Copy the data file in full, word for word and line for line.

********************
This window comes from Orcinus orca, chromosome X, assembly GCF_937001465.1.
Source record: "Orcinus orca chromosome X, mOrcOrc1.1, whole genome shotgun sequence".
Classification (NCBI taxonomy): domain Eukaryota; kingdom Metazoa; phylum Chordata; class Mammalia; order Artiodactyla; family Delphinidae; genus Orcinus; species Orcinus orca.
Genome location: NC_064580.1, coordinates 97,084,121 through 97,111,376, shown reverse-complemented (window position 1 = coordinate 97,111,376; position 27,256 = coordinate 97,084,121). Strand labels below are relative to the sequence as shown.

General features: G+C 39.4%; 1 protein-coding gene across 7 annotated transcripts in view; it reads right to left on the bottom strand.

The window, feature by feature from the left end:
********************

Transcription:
This window comes from Orcinus orca, chromosome X, assembly GCF_937001465.1.
Source record: "Orcinus orca chromosome X, mOrcOrc1.1, whole genome shotgun sequence".
Classification (NCBI taxonomy): domain Eukaryota; kingdom Metazoa; phylum Chordata; class Mammalia; order Artiodactyla; family Delphinidae; genus Orcinus; species Orcinus orca.
Genome location: NC_064580.1, coordinates 97,084,121 through 97,111,376, shown reverse-complemented (window position 1 = coordinate 97,111,376; position 27,256 = coordinate 97,084,121). Strand labels below are relative to the sequence as shown.

General features: G+C 39.4%; 1 protein-coding gene across 7 annotated transcripts in view; it reads right to left on the bottom strand.

The window, feature by feature from the left end: